While I might have some questions for the home school, I think I would have even more for this school.

 

We are in a prepro stream at our school. Its by invitation only and they learn Cecchetti technique ballet (not preballet like thier peers) and do the Cecchetti exams and if they are invitied they may join the company.

 

My neice is 7, she is doing preballet/Jazz this year. Its a 45 minutes a week combo class in the beginner stream.

 

My daughter is also 7. She is in the PP stream and the schools performance company (not comp, we dont compete). My DD does 2 hours of ballet tech and 2 hours of company ballet choreo. She is working on the Grade One Cecchetti Syllabus.

 

This sounds like what the poster is referring to.

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When you say, "Company", Albini, is this a student company or a professional ballet company where all dancers are adults and are paid to rehearse and perform?

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Thank you! I think it's important that we all are specific when speaking about these things, because the words used can have very different meanings. :)

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When you say, "Company", Albini, is this a student company or a professional ballet company where all dancers are adults and are paid to rehearse and perform?

 

When she said her daughter was age 7, I think it was safe to assume that it was a student company....

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Not necessarily; look at the video George Balanchine's The Nutcracker. That's New York City Ballet, and the little angels at the entree to Act II are almost always children under 10. It does happen. There are those parts. At the Joffrey, we used to have Massine's "Pulcinella" and there were "little Pulcinellas" who followed a "Grandfather Pulcinella" around the stage. The little ones were usually sub-10s.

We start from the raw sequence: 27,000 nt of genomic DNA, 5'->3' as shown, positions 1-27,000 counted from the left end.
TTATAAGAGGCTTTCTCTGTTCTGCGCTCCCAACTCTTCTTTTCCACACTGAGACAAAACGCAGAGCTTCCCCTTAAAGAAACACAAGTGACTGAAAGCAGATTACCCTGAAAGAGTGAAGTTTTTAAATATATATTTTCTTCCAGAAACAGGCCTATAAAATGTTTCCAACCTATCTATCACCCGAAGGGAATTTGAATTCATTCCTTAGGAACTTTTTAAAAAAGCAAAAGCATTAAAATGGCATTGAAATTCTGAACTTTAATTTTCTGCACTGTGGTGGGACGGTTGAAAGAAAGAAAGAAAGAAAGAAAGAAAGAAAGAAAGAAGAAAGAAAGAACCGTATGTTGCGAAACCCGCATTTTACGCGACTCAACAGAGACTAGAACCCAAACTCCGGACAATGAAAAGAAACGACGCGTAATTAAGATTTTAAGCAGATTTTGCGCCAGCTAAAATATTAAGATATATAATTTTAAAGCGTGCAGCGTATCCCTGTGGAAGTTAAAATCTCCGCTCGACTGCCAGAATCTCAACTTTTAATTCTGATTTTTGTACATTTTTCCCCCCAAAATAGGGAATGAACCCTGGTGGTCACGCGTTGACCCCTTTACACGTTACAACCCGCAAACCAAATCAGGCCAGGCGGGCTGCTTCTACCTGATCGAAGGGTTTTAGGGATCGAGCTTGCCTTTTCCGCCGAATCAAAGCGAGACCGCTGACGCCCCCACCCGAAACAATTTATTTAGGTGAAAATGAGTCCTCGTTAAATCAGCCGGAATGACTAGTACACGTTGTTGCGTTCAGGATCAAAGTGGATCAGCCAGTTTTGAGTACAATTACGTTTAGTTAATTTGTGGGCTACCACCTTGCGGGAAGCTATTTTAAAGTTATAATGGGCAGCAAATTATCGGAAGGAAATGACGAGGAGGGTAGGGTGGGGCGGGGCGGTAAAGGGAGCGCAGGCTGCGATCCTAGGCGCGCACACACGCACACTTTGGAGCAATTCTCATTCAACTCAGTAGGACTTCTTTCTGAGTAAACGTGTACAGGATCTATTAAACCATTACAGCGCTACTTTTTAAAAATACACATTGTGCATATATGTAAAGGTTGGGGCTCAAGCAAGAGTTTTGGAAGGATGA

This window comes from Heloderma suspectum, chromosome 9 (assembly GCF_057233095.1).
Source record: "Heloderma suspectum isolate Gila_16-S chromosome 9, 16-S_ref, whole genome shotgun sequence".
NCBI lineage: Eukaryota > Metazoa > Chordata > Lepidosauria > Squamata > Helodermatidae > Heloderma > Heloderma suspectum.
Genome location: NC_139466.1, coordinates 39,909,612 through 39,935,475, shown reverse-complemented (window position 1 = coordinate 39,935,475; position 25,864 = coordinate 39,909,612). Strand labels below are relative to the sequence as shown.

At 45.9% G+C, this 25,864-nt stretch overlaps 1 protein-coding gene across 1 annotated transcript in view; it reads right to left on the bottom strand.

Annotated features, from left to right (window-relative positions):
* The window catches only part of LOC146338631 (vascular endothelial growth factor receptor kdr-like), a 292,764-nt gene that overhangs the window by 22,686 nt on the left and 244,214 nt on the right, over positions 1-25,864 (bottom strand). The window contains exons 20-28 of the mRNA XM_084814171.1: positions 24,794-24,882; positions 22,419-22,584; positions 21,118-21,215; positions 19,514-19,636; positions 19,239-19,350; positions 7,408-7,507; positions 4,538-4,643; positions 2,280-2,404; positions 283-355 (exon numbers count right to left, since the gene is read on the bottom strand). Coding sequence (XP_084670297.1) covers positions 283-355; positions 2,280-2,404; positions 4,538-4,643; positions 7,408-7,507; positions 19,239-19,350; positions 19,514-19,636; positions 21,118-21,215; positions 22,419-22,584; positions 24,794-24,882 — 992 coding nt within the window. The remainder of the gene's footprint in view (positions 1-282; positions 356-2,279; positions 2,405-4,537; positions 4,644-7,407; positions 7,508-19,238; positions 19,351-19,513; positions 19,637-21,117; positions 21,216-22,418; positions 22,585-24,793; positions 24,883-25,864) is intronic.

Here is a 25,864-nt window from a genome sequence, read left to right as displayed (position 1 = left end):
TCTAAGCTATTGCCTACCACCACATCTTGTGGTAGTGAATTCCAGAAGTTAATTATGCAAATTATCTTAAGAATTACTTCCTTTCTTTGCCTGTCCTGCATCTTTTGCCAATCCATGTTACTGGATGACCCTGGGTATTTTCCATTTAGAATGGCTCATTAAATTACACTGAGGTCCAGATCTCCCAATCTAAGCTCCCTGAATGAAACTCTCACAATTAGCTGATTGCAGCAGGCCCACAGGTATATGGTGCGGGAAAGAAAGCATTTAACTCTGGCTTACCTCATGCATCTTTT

Now, as to a good one-stop shopping for nomenclature of the several major teaching methods, I suggest Gail Grant's Technical Manual and Dictionary of Classical Ballet.

http://www.amazon.com/Technical-Manual-Dic...8577&sr=8-2

 

It's the best $10 you can spend in ballet.

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I can tell you from personal knowledge that the average age of an angel in Nut at NYCB is 10, now the party girls are another story. They pick the smallest 10 year olds and go down from there. In fact, the cast A Marie in this years (2010) production was a really short 10 year old, she turned 11 about a month after Nutcracker. Sorry, not to sound like a overcorrecting parent! LOL :thumbsup: This is a sore point among the parents of SAB with "normal sized" children. Everyone assumes the cast of children are about 6 when in fact most are 9 or 10. FYI, most of the tiny 10 yr olds do not continue much more than a year or two beyond Nutcracker.

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Guest coupe66
I can tell you from personal knowledge that the average age of an angel in Nut at NYCB is 10, now the party girls are another story. They pick the smallest 10 year olds and go down from there. In fact, the cast A Marie in this years (2010) production was a really short 10 year old, she turned 11 about a month after Nutcracker. Sorry, not to sound like a overcorrecting parent! LOL :blushing: This is a sore point among the parents of SAB with "normal sized" children. Everyone assumes the cast of children are about 6 when in fact most are 9 or 10. FYI, most of the tiny 10 yr olds do not continue much more than a year or two beyond Nutcracker.

 

 

Actually, as the mom of a very petite girl (at just age 11, dd barely clears 4'7" and has been in the 25% for her age range all her life) I don't think that size necessarily has anything to do with one's commitment to ballet or whether or not one will choose to continue to dance. Some kids are just small/short/petite - they have those genes, and are not "abnormal sized" :thumbsup: Not wanting to take this discussion into a different direction or sound overly sensitive here, but I just wanted to add that and note that there are many, many dancers who are "tiny" :rolleyes: